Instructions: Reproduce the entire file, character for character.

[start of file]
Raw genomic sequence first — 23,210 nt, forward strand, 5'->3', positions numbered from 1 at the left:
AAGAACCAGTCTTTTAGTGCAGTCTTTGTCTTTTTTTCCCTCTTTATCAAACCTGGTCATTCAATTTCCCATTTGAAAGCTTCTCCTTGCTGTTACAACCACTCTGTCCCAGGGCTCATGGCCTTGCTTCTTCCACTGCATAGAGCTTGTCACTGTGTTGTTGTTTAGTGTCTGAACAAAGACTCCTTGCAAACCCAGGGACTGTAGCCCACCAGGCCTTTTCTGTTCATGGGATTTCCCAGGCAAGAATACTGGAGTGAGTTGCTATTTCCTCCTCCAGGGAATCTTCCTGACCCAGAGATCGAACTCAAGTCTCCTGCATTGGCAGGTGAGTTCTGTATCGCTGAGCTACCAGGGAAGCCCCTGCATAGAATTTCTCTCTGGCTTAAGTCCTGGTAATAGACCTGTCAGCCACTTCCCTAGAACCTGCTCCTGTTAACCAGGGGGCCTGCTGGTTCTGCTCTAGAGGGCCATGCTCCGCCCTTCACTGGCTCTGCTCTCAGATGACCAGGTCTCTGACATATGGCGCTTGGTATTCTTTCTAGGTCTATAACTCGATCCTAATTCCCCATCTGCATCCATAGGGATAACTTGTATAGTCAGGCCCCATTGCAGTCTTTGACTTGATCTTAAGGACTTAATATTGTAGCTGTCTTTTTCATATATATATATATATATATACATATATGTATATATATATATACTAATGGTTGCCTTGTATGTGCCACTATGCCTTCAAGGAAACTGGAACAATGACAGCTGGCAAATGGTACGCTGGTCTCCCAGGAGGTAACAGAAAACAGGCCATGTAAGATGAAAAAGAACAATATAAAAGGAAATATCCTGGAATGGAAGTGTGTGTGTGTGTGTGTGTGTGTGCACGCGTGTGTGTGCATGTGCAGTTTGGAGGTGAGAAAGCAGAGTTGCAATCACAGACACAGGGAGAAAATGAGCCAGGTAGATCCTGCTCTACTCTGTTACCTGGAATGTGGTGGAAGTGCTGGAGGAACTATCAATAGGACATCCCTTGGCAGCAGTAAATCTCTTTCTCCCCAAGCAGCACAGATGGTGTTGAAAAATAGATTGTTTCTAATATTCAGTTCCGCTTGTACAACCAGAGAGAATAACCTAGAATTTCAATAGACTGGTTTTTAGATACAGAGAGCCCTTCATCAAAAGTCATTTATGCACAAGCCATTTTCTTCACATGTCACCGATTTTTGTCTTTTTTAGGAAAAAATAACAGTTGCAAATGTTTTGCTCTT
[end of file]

Raw genomic sequence first — 23,210 nt, forward strand, 5'->3', positions numbered from 1 at the left:
AAGAACCAGTCTTTTAGTGCAGTCTTTGTCTTTTTTTCCCTCTTTATCAAACCTGGTCATTCAATTTCCCATTTGAAAGCTTCTCCTTGCTGTTACAACCACTCTGTCCCAGGGCTCATGGCCTTGCTTCTTCCACTGCATAGAGCTTGTCACTGTGTTGTTGTTTAGTGTCTGAACAAAGACTCCTTGCAAACCCAGGGACTGTAGCCCACCAGGCCTTTTCTGTTCATGGGATTTCCCAGGCAAGAATACTGGAGTGAGTTGCTATTTCCTCCTCCAGGGAATCTTCCTGACCCAGAGATCGAACTCAAGTCTCCTGCATTGGCAGGTGAGTTCTGTATCGCTGAGCTACCAGGGAAGCCCCTGCATAGAATTTCTCTCTGGCTTAAGTCCTGGTAATAGACCTGTCAGCCACTTCCCTAGAACCTGCTCCTGTTAACCAGGGGGCCTGCTGGTTCTGCTCTAGAGGGCCATGCTCCGCCCTTCACTGGCTCTGCTCTCAGATGACCAGGTCTCTGACATATGGCGCTTGGTATTCTTTCTAGGTCTATAACTCGATCCTAATTCCCCATCTGCATCCATAGGGATAACTTGTATAGTCAGGCCCCATTGCAGTCTTTGACTTGATCTTAAGGACTTAATATTGTAGCTGTCTTTTTCATATATATATATATATATATACATATATGTATATATATATATACTAATGGTTGCCTTGTATGTGCCACTATGCCTTCAAGGAAACTGGAACAATGACAGCTGGCAAATGGTACGCTGGTCTCCCAGGAGGTAACAGAAAACAGGCCATGTAAGATGAAAAAGAACAATATAAAAGGAAATATCCTGGAATGGAAGTGTGTGTGTGTGTGTGTGTGTGTGCACGCGTGTGTGTGCATGTGCAGTTTGGAGGTGAGAAAGCAGAGTTGCAATCACAGACACAGGGAGAAAATGAGCCAGGTAGATCCTGCTCTACTCTGTTACCTGGAATGTGGTGGAAGTGCTGGAGGAACTATCAATAGGACATCCCTTGGCAGCAGTAAATCTCTTTCTCCCCAAGCAGCACAGATGGTGTTGAAAAATAGATTGTTTCTAATATTCAGTTCCGCTTGTACAACCAGAGAGAATAACCTAGAATTTCAATAGACTGGTTTTTAGATACAGAGAGCCCTTCATCAAAAGTCATTTATGCACAAGCCATTTTCTTCACATGTCACCGATTTTTGTCTTTTTTAGGAAAAAATAACAGTTGCAAATGTTTTGCTCTT